As I was arriving from my reflective journeys and travels at the Hoyohoy Stone Chapel in Tangub City on a solo backpacking trip over the weekend, I went directly to the famous Cotta Shrine in Ozamis City where I lighted candles, yes, red candles and offered prayers for my beloved departed parents. Cotta Shrine is indeed Ozamis’ religious bastion.
Upon walking into the Shrine, I was reminiscing the same ambiance I had when I visited the famous Fort Pilar of Zamboanga City. People were praying, an old woman leading them. I was asked by one boy that the lighting altar for candles were at the left side of the gate upon entry. I took time to immerse myself into the motions of prayers and candles. Many travellers like me too, were offering candles and prayers at the Cotta Shrine.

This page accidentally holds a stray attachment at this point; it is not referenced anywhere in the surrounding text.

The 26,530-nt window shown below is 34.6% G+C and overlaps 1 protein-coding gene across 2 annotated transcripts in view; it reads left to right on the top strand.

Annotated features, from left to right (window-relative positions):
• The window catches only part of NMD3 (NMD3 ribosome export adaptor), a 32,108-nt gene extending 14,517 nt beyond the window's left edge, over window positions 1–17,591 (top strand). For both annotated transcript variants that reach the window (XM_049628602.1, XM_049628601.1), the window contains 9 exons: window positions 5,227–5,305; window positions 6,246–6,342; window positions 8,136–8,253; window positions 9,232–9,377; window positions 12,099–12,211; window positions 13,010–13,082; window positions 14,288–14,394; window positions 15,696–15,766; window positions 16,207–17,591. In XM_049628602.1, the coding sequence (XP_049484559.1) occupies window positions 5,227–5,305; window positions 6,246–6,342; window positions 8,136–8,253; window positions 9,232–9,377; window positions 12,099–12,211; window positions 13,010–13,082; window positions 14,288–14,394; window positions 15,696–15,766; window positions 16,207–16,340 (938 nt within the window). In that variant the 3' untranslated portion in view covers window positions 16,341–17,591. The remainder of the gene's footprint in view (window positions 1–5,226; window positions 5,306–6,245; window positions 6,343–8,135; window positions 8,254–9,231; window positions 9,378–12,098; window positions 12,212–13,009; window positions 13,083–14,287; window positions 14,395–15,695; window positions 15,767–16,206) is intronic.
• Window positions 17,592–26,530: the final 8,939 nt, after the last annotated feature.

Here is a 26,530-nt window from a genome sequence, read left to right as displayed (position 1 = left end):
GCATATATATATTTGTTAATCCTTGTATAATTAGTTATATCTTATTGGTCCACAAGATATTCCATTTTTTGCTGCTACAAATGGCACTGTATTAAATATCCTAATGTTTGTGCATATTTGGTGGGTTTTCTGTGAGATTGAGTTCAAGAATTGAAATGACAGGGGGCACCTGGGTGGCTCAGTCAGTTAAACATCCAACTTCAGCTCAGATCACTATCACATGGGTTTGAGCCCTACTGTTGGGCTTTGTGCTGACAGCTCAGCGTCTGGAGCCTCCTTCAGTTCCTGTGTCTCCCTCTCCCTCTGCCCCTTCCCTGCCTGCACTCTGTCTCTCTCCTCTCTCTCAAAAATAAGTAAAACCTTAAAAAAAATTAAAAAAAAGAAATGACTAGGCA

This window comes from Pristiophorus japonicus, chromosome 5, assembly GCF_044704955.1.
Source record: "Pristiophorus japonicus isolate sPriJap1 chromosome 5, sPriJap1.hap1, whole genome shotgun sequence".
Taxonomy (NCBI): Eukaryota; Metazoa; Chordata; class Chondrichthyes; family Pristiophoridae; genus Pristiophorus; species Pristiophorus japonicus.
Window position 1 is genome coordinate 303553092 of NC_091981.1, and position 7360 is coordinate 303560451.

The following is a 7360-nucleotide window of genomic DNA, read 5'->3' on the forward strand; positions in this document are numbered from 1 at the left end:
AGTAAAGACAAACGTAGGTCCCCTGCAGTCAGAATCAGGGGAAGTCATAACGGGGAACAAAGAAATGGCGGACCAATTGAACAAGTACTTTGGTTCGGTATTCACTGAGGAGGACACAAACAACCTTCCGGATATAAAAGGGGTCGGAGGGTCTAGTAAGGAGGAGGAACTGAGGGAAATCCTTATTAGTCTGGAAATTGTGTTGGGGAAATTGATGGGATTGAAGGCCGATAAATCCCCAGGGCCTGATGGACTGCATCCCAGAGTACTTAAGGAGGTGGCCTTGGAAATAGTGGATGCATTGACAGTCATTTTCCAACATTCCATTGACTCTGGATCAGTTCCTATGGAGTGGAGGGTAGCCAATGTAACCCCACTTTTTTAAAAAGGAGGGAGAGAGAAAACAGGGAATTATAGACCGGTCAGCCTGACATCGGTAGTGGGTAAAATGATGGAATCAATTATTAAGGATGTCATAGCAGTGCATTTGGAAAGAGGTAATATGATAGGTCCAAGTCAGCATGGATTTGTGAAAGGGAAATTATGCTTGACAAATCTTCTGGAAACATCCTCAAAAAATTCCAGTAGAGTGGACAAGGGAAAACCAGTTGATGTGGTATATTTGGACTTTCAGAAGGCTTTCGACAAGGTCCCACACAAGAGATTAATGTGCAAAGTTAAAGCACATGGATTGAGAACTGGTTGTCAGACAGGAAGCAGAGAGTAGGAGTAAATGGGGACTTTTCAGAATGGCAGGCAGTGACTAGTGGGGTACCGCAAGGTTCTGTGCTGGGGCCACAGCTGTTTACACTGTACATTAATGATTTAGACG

Ozamis’ religious bastion, the 18th Century Cotta Shrine of the Blessed Virgin of Ozamis is at the right side of the Fuerte de la Concepcion y del Triunfo at its Baluarte de Santiago. It is also the commonly called the “Birhen sa Cotta” and labelled as the Blessed Virgin of Triumph, coming from the Spanish vessel Triunfo of Friar Ducos as it made berth at the Ozamis port in the Spanish era. Its feast day falls every 16th of July where devotees flock to the Shrine and offer prayers. The Shrine also becomes busiest every 8th of December, the birthday of the Blessed Virgin Mary of the Immaculate Concepcion.
The famous Ozamis religious bastion serves as the frontline in terms of religion and economic activity even until today. It made one’s visit more meaningfully significant especially as one is being transported to the days of the Spanish Friars. Even bloggers visiting the City of Ozamis comes to the Cotta Shrine and write about it.